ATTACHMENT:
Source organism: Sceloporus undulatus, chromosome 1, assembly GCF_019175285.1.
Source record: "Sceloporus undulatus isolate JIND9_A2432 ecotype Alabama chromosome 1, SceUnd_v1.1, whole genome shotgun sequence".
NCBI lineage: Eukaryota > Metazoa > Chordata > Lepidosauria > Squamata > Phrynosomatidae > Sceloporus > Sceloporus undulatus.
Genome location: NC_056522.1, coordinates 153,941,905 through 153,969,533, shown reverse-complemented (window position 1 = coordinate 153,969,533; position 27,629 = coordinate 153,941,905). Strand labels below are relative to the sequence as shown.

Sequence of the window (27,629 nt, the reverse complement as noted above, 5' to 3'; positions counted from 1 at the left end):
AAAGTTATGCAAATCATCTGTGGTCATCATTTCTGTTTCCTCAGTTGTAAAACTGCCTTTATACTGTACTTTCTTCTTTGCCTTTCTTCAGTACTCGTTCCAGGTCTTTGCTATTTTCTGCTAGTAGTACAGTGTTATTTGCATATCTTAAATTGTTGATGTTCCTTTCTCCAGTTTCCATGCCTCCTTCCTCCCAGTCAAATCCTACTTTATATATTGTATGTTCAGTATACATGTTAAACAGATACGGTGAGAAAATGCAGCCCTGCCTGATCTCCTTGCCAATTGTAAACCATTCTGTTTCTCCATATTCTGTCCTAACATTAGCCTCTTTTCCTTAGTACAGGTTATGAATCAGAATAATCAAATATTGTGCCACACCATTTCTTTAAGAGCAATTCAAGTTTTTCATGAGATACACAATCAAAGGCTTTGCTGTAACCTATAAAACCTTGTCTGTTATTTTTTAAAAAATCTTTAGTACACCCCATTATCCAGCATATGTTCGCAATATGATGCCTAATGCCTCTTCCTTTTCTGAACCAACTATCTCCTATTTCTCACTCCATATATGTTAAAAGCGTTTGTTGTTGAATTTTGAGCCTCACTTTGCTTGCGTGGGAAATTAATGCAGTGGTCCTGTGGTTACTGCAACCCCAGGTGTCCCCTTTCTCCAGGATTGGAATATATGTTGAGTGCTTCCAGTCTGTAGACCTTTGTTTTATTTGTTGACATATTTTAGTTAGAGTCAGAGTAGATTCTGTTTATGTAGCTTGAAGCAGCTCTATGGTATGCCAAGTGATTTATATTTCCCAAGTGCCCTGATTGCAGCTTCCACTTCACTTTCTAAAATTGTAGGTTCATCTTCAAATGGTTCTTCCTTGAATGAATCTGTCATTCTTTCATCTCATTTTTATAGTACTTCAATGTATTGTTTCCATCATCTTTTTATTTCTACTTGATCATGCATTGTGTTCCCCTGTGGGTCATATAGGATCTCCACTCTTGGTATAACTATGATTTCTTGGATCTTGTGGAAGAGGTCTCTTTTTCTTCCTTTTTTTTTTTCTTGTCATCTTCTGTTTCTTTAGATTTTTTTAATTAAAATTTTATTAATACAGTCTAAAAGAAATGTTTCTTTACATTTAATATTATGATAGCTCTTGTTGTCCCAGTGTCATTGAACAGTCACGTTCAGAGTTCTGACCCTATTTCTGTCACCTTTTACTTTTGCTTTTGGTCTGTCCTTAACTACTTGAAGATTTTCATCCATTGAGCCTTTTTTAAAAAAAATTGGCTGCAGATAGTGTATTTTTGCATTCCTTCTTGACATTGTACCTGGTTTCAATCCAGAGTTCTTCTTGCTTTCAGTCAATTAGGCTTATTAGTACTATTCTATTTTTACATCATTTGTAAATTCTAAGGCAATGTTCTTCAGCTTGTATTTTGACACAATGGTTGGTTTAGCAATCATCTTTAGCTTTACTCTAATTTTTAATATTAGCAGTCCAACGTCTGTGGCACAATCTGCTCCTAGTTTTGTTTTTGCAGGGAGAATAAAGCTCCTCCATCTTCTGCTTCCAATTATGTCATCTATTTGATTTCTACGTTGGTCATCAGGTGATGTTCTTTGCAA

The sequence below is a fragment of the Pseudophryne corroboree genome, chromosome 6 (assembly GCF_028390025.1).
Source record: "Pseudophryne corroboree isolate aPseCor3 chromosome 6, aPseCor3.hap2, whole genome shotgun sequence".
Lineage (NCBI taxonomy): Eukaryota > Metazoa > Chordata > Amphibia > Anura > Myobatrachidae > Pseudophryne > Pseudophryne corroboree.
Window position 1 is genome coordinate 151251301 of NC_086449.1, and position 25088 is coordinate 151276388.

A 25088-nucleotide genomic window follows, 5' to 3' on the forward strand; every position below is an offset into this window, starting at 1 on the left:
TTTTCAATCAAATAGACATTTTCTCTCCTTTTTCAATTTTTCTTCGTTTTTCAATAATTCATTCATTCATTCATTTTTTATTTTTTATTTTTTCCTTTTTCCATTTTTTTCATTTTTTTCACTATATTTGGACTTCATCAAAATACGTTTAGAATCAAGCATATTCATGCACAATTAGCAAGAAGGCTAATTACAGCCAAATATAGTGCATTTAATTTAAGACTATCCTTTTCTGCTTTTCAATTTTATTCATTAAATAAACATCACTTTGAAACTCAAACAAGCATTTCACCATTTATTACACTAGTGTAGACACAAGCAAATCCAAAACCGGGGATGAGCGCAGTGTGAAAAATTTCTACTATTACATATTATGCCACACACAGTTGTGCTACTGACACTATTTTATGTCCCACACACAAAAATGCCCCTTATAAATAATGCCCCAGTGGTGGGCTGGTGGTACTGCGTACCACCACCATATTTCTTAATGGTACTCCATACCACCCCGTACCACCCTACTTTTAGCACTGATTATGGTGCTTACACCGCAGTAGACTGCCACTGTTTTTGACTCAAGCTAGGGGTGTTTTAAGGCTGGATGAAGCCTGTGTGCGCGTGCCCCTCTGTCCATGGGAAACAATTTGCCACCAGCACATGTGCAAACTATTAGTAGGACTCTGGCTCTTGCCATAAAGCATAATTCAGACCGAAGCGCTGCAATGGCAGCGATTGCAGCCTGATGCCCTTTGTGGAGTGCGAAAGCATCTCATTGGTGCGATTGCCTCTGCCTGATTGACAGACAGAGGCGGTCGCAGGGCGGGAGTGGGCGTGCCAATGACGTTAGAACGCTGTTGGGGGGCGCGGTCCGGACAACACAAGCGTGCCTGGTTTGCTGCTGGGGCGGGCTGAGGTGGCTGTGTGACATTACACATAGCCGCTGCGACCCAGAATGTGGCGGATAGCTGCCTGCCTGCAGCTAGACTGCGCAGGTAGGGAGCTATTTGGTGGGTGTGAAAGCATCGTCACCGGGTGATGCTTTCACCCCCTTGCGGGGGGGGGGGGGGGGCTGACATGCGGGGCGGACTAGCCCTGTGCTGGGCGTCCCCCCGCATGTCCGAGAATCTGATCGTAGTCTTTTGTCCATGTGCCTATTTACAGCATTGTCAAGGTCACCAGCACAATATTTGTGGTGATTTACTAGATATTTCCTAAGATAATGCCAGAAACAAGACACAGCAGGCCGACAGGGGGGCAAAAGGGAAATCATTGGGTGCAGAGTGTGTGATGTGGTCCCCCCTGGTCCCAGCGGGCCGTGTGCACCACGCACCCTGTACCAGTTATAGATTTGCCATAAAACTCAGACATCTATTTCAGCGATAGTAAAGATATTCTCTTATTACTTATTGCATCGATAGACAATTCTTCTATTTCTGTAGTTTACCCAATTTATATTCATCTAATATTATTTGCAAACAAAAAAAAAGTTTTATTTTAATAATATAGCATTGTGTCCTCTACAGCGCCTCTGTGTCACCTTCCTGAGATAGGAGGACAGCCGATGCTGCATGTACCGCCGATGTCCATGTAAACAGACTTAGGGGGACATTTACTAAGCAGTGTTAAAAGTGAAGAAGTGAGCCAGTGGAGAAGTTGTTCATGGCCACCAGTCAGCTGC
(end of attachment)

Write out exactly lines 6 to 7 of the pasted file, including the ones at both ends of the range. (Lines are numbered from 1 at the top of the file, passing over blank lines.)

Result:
AAAGTTATGCAAATCATCTGTGGTCATCATTTCTGTTTCCTCAGTTGTAAAACTGCCTTTATACTGTACTTTCTTCTTTGCCTTTCTTCAGTACTCGTTCCAGGTCTTTGCTATTTTCTGCTAGTAGTACAGTGTTATTTGCATATCTTAAATTGTTGATGTTCCTTTCTCCAGTTTCCATGCCTCCTTCCTCCCAGTCAAATCCTACTTTATATATTGTATGTTCAGTATACATGTTAAACAGATACGGTGAGAAAATGCAGCCCTGCCTGATCTCCTTGCCAATTGTAAACCATTCTGTTTCTCCATATTCTGTCCTAACATTAGCCTCTTTTCCTTAGTACAGGTTATGAATCAGAATAATCAAATATTGTGCCACACCATTTCTTTAAGAGCAATTCAAGTTTTTCATGAGATACACAATCAAAGGCTTTGCTGTAACCTATAAAACCTTGTCTGTTATTTTTTAAAAAATCTTTAGTACACCCCATTATCCAGCATATGTTCGCAATATGATGCCTAATGCCTCTTCCTTTTCTGAACCAACTATCTCCTATTTCTCACTCCATATATGTTAAAAGCGTTTGTTGTTGAATTTTGAGCCTCACTTTGCTTGCGTGGGAAATTAATGCAGTGGTCCTGTGGTTACTGCAACCCCAGGTGTCCCCTTTCTCCAGGATTGGAATATATGTTGAGTGCTTCCAGTCTGTAGACCTTTGTTTTATTTGTTGACATATTTTAGTTAGAGTCAGAGTAGATTCTGTTTATGTAGCTTGAAGCAGCTCTATGGTATGCCAAGTGATTTATATTTCCCAAGTGCCCTGATTGCAGCTTCCACTTCACTTTCTAAAATTGTAGGTTCATCTTCAAATGGTTCTTCCTTGAATGAATCTGTCATTCTTTCATCTCATTTTTATAGTACTTCAATGTATTGTTTCCATCATCTTTTTATTTCTACTTGATCATGCATTGTGTTCCCCTGTGGGTCATATAGGATCTCCACTCTTGGTATAACTATGATTTCTTGGATCTTGTGGAAGAGGTCTCTTTTTCTTCCTTTTTTTTTTTCTTGTCATCTTCTGTTTCTTTAGATTTTTTTAATTAAAATTTTATTAATACAGTCTAAAAGAAATGTTTCTTTACATTTAATATTATGATAGCTCTTGTTGTCCCAGTGTCATTGAACAGTCACGTTCAGAGTTCTGACCCTATTTCTGTCACCTTTTACTTTTGCTTTTGGTCTGTCCTTAACTACTTGAAGATTTTCATCCATTGAGCCTTTTTTAAAAAAAATTGGCTGCAGATAGTGTATTTTTGCATTCCTTCTTGACATTGTACCTGGTTTCAATCCAGAGTTCTTCTTGCTTTCAGTCAATTAGGCTTATTAGTACTATTCTATTTTTACATCATTTGTAAATTCTAAGGCAATGTTCTTCAGCTTGTATTTTGACACAATGGTTGGTTTAGCAATCATCTTTAGCTTTACTCTAATTTTTAATATTAGCAGTCCAACGTCTGTGGCACAATCTGCTCCTAGTTTTGTTTTTGCAGGGAGAATAAAGCTCCTCCATCTTCTGCTTCCAATTATGTCATCTATTTGATTTCTACGTTGGTCATCAGGTGATGTTCTTTGCAA

The sequence below is a fragment of the Pseudophryne corroboree genome, chromosome 6 (assembly GCF_028390025.1).